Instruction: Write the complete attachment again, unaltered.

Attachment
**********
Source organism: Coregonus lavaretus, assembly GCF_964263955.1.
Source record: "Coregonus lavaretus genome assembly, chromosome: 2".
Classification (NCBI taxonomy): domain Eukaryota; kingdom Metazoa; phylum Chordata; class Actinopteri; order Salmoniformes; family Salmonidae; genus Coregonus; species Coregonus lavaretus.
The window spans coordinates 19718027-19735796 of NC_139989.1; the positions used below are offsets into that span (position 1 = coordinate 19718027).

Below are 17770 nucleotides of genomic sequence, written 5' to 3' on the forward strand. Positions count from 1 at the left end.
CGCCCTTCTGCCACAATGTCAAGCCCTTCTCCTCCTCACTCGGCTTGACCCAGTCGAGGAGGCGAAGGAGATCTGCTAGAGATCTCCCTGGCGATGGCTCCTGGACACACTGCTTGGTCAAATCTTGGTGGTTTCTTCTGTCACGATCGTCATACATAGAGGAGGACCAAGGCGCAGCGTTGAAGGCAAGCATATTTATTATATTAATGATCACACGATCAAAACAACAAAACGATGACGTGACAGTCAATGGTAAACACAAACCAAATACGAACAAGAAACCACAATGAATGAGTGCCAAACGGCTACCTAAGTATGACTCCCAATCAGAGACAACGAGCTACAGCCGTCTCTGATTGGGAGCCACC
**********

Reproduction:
Source organism: Coregonus lavaretus, assembly GCF_964263955.1.
Source record: "Coregonus lavaretus genome assembly, chromosome: 2".
Classification (NCBI taxonomy): domain Eukaryota; kingdom Metazoa; phylum Chordata; class Actinopteri; order Salmoniformes; family Salmonidae; genus Coregonus; species Coregonus lavaretus.
The window spans coordinates 19718027-19735796 of NC_139989.1; the positions used below are offsets into that span (position 1 = coordinate 19718027).

Below are 17770 nucleotides of genomic sequence, written 5' to 3' on the forward strand. Positions count from 1 at the left end.
CGCCCTTCTGCCACAATGTCAAGCCCTTCTCCTCCTCACTCGGCTTGACCCAGTCGAGGAGGCGAAGGAGATCTGCTAGAGATCTCCCTGGCGATGGCTCCTGGACACACTGCTTGGTCAAATCTTGGTGGTTTCTTCTGTCACGATCGTCATACATAGAGGAGGACCAAGGCGCAGCGTTGAAGGCAAGCATATTTATTATATTAATGATCACACGATCAAAACAACAAAACGATGACGTGACAGTCAATGGTAAACACAAACCAAATACGAACAAGAAACCACAATGAATGAGTGCCAAACGGCTACCTAAGTATGACTCCCAATCAGAGACAACGAGCTACAGCCGTCTCTGATTGGGAGCCACC